Nio picks Norway as first market outside China—battery swapping included

Chinese automaker Nio announced Thursday that it will make Norway the first market for its electric cars outside of its home country. Plans include a small network of company-owned showrooms and battery-swapping stations. Nio plans to open its first Norwegian showroom in Karl Johans Gate, the business district of the capital city of Oslo, in […]

Chinese automaker Nio announced Thursday that it will make Norway the first market for its electric cars outside of its home country. Plans include a small network of company-owned showrooms and battery-swapping stations.

Nio plans to open its first Norwegian showroom in Karl Johans Gate, the business district of the capital city of Oslo, in the third quarter of this year, a company press release said. That will be followed by four more showrooms in 2022, located in Bergen, Stavanger, Trondheim, and Kristansand.

The Nio ES8 electric SUV will be the first model offered in Norway, with the ET7 flagship sedan scheduled to follow in 2022.

A service and delivery center will open in Oslo in September, with more following in 2022, the company said, adding that it also plans to offer mobile servicing and car pickup-and-delivery service in Norway.

Nio Oslo service center rendering

Nio Oslo service center rendering

Nio is unique among automakers in building a full-scale network of battery-swapping stations. The company said it completed its 500,000th battery swap in China last June. By the end of 2022, the company expects to have a battery-swapping network in Norway as well, allowing for transit between five major cities.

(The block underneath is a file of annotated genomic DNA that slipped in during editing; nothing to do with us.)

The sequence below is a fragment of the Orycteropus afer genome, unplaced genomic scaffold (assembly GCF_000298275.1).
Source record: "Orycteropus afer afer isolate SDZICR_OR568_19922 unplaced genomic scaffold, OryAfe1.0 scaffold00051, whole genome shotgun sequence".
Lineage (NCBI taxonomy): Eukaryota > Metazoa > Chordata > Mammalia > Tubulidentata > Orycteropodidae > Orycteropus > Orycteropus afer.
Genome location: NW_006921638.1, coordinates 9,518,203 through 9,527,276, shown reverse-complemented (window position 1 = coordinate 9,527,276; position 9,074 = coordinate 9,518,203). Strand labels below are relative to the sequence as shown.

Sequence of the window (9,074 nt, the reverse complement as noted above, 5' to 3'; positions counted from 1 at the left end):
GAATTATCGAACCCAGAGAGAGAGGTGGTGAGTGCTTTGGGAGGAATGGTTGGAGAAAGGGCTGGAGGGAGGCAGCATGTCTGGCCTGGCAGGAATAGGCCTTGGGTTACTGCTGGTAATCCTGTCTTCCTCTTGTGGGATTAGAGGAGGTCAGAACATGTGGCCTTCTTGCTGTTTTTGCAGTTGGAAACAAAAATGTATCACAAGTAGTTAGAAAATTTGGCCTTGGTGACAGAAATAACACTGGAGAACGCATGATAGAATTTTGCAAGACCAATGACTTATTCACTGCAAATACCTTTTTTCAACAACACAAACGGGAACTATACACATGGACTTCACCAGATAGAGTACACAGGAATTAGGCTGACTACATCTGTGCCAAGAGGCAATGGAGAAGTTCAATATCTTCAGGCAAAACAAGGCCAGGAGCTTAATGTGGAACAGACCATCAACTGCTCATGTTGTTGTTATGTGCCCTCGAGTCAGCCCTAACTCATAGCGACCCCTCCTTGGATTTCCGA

The United States almost beat Norway to become Nio’s first market outside China. The automaker had plans to enter the U.S., opening California offices and getting listed on the New York Stock Exchange, but withdrew those plans in 2019.

Norway has set itself up to be a world leader in EV adoption, per capita. Its reputation for EV enthusiasm even spawned dueling ads from General Motors and Audi earlier this year. So it’s probably a safer bet for a relatively new automaker expanding outside of its home market than the U.S., where EVs still represent a small fraction of new-car sales.

Thanks to its cold weather, Norway also provides a serious real-world extreme-temperature proving ground for EVs and batteries.